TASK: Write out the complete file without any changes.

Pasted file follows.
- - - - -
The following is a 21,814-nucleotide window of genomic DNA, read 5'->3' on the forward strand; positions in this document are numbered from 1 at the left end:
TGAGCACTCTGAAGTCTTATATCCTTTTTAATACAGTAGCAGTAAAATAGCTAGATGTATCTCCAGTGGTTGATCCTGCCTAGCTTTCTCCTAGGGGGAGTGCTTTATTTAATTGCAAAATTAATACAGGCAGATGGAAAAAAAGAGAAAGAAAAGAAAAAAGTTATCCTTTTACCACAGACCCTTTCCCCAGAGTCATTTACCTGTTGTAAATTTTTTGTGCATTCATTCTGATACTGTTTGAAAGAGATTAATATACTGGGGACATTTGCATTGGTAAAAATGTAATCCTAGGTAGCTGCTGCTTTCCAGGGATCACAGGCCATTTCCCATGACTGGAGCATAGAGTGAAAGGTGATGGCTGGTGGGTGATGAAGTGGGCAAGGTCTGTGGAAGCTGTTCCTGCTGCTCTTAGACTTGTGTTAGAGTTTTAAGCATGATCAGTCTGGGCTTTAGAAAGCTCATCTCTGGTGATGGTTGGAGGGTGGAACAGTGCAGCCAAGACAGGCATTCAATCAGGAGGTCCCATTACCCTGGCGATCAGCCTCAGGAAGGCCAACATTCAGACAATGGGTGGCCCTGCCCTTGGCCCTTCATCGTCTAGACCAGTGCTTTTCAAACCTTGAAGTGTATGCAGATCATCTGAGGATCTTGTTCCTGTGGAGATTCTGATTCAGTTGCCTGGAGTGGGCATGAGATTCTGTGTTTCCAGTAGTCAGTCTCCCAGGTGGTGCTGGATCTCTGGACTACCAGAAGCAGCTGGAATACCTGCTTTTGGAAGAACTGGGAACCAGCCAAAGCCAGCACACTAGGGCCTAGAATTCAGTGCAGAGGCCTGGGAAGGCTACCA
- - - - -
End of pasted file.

The following is a 21,814-nucleotide window of genomic DNA, read 5'->3' on the forward strand; positions in this document are numbered from 1 at the left end:
TGAGCACTCTGAAGTCTTATATCCTTTTTAATACAGTAGCAGTAAAATAGCTAGATGTATCTCCAGTGGTTGATCCTGCCTAGCTTTCTCCTAGGGGGAGTGCTTTATTTAATTGCAAAATTAATACAGGCAGATGGAAAAAAAGAGAAAGAAAAGAAAAAAGTTATCCTTTTACCACAGACCCTTTCCCCAGAGTCATTTACCTGTTGTAAATTTTTTGTGCATTCATTCTGATACTGTTTGAAAGAGATTAATATACTGGGGACATTTGCATTGGTAAAAATGTAATCCTAGGTAGCTGCTGCTTTCCAGGGATCACAGGCCATTTCCCATGACTGGAGCATAGAGTGAAAGGTGATGGCTGGTGGGTGATGAAGTGGGCAAGGTCTGTGGAAGCTGTTCCTGCTGCTCTTAGACTTGTGTTAGAGTTTTAAGCATGATCAGTCTGGGCTTTAGAAAGCTCATCTCTGGTGATGGTTGGAGGGTGGAACAGTGCAGCCAAGACAGGCATTCAATCAGGAGGTCCCATTACCCTGGCGATCAGCCTCAGGAAGGCCAACATTCAGACAATGGGTGGCCCTGCCCTTGGCCCTTCATCGTCTAGACCAGTGCTTTTCAAACCTTGAAGTGTATGCAGATCATCTGAGGATCTTGTTCCTGTGGAGATTCTGATTCAGTTGCCTGGAGTGGGCATGAGATTCTGTGTTTCCAGTAGTCAGTCTCCCAGGTGGTGCTGGATCTCTGGACTACCAGAAGCAGCTGGAATACCTGCTTTTGGAAGAACTGGGAACCAGCCAAAGCCAGCACACTAGGGCCTAGAATTCAGTGCAGAGGCCTGGGAAGGCTACCA